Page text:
The Maroon

Pageant promotes financial literacy

The Maroon

The Maroon

JASMINE BARNES

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Loyola’s Bateman team put on a Voodoo King Pageant to see who is financially literate enough to win the heart of the team’s mascot, Lola Doll.

Lola Doll is a voodoo doll, “Your Financial Ally” and good luck charm to help others make good financial decisions.

Lola Doll’s Facebook says, “I’m here to help you boost your money mojo and make good financial decisions. I changed my life for the better because I became financially literate. Now, it’s time for me to share the wealth and help others understand the benefits of good credit and budget skills, as well as to know the tools available to help you out with your finances.”

The emcee for the evening was Dominique Webb, mass communication senior.

The judges were Janece Bell, mass communication junior, Rebecca Molyneux, mass communication senior, Kelsey Morris, mass communication senior and Kelsey Pabst, mass communication junior. Together they make up the Loyola Bateman team.

The night consisted of a question-and-answer session, finance-themed dance-off and a contest centered on realistically planning a date with minimal amounts of money.

The contestants were Michael Morin, music education senior, Zachary Lombardo, music industry business senior, Jermarco Britton, music business freshman, Lee Slan, mass communication junior, and Jack Herrick, English freshman.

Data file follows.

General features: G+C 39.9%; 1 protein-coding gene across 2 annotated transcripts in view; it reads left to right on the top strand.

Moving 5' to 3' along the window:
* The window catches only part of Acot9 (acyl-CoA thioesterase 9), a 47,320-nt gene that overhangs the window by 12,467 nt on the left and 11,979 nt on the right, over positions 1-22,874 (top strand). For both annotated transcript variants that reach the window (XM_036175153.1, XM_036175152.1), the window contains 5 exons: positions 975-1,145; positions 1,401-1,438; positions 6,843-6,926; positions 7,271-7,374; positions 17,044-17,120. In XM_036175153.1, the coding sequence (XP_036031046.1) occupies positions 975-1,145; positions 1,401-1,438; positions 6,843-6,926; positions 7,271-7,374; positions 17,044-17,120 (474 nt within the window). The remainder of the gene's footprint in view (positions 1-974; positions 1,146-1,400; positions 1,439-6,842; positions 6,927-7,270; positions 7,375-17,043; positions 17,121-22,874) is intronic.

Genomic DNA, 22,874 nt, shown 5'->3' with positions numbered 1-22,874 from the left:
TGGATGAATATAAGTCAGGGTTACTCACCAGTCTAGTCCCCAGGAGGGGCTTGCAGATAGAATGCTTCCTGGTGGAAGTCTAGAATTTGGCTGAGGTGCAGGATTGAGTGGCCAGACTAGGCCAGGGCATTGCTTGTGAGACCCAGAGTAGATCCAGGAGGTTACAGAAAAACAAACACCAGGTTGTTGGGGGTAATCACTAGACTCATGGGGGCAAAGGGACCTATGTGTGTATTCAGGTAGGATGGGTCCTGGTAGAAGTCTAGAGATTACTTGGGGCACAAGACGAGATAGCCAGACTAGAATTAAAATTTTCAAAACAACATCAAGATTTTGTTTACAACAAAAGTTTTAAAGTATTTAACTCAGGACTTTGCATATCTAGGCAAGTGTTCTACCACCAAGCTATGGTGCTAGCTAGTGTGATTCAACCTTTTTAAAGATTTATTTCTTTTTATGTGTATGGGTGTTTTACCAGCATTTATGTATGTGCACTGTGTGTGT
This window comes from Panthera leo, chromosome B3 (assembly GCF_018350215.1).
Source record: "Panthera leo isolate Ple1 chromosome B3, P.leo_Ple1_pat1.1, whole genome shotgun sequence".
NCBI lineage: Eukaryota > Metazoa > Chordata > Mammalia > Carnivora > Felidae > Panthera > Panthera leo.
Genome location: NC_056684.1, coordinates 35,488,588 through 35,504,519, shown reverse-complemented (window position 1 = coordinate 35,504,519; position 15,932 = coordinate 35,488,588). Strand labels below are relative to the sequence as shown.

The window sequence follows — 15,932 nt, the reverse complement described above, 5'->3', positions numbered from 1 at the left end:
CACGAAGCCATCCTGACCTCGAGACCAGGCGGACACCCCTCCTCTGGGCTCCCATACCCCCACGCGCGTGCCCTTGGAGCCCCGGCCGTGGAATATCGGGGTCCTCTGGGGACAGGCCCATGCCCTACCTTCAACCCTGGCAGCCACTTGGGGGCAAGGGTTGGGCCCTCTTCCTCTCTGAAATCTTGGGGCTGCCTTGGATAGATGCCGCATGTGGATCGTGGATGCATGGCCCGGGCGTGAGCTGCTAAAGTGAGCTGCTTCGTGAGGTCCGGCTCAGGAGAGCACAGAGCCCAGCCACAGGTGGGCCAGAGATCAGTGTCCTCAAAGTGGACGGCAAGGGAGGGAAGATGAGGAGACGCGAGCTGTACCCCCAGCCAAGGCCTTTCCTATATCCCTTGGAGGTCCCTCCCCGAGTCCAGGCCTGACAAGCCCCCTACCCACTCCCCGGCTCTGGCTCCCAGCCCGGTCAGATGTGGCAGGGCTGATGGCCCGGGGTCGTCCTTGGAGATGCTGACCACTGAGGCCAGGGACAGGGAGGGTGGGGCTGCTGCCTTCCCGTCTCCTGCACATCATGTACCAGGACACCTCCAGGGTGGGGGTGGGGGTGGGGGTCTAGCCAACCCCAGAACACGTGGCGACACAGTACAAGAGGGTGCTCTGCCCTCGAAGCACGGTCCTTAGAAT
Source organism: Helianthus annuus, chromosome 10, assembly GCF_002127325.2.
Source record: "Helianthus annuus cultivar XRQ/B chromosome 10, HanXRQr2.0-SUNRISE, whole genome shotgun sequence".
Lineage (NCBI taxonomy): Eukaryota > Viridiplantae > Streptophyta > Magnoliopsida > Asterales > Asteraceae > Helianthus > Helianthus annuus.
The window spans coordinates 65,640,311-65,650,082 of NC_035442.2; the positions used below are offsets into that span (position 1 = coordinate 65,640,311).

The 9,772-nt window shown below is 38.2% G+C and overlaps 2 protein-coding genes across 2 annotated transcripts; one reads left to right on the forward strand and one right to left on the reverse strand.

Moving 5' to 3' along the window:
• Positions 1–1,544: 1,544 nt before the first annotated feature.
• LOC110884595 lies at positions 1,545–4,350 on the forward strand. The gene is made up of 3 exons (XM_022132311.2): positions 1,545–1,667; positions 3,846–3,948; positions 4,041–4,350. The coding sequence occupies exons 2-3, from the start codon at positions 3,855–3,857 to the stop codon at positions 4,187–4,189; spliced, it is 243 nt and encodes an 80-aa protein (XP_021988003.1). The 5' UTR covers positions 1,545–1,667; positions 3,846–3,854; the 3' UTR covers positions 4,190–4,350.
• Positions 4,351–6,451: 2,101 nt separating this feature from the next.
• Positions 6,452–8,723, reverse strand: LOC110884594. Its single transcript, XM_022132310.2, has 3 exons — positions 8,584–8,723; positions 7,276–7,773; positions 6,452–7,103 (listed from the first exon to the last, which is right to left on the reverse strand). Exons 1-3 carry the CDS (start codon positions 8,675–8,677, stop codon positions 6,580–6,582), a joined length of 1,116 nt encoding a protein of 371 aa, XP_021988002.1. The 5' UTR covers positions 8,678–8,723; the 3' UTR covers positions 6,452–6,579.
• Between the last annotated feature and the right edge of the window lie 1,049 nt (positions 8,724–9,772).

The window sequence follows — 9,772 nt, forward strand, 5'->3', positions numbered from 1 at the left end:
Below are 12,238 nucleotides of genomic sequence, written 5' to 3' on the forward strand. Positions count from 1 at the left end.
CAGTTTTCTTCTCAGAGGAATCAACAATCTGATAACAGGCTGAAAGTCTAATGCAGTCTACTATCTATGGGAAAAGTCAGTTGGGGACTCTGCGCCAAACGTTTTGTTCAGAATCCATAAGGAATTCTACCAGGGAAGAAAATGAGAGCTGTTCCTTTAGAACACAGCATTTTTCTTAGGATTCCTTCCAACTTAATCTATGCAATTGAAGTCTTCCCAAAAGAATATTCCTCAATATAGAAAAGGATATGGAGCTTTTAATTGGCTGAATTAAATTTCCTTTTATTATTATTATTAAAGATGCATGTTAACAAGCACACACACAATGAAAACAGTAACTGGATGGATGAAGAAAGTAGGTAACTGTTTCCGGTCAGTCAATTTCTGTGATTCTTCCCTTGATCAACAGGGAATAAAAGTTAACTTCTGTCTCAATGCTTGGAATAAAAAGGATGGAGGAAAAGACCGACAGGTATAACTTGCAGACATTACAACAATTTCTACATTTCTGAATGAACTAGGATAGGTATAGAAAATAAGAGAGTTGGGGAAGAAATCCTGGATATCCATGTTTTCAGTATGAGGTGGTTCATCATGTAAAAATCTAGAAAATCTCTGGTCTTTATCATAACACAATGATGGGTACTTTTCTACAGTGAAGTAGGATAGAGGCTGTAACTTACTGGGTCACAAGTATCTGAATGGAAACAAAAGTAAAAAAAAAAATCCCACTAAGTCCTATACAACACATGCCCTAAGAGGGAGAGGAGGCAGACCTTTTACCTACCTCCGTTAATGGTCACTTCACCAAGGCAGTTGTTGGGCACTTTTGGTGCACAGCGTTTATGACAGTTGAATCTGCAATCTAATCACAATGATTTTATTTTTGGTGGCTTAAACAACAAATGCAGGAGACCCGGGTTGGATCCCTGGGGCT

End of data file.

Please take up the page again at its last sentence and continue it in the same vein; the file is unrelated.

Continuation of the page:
From the question-and-answer portion of the pageant, Webb explained a budget, the five categories of a good budget and what it means to ‘pay yourself first.’

“To ‘pay yourself first’ is to take a total income and subtract five to 10 percent and set it aside for savings,” said Webb.

Contestants showed off their dance skills in the “money mambo,” “funky finance,” “credit score square dance” and the “budget bump.”

The contestants were then given an imaginary amount of money and from that were instructed to plan a date for Lola Doll.

The winner of the Voodoo King Pageant, Lombardo, planned a date on $15 that consisted of a “long walk, seven or eight miles, to the Quarter to a gas station and gumbo restaurant place. I know a guy who owes me money so we could take the streetcar back to campus.”

Cathy Rogers, associate professor of mass communication and adviser of the Bateman team, explains that “financial literacy is to live within your means, to make good decisions and to save.”

Jasmine Barnes can be reached at [email protected]

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Pageant promotes financial literacy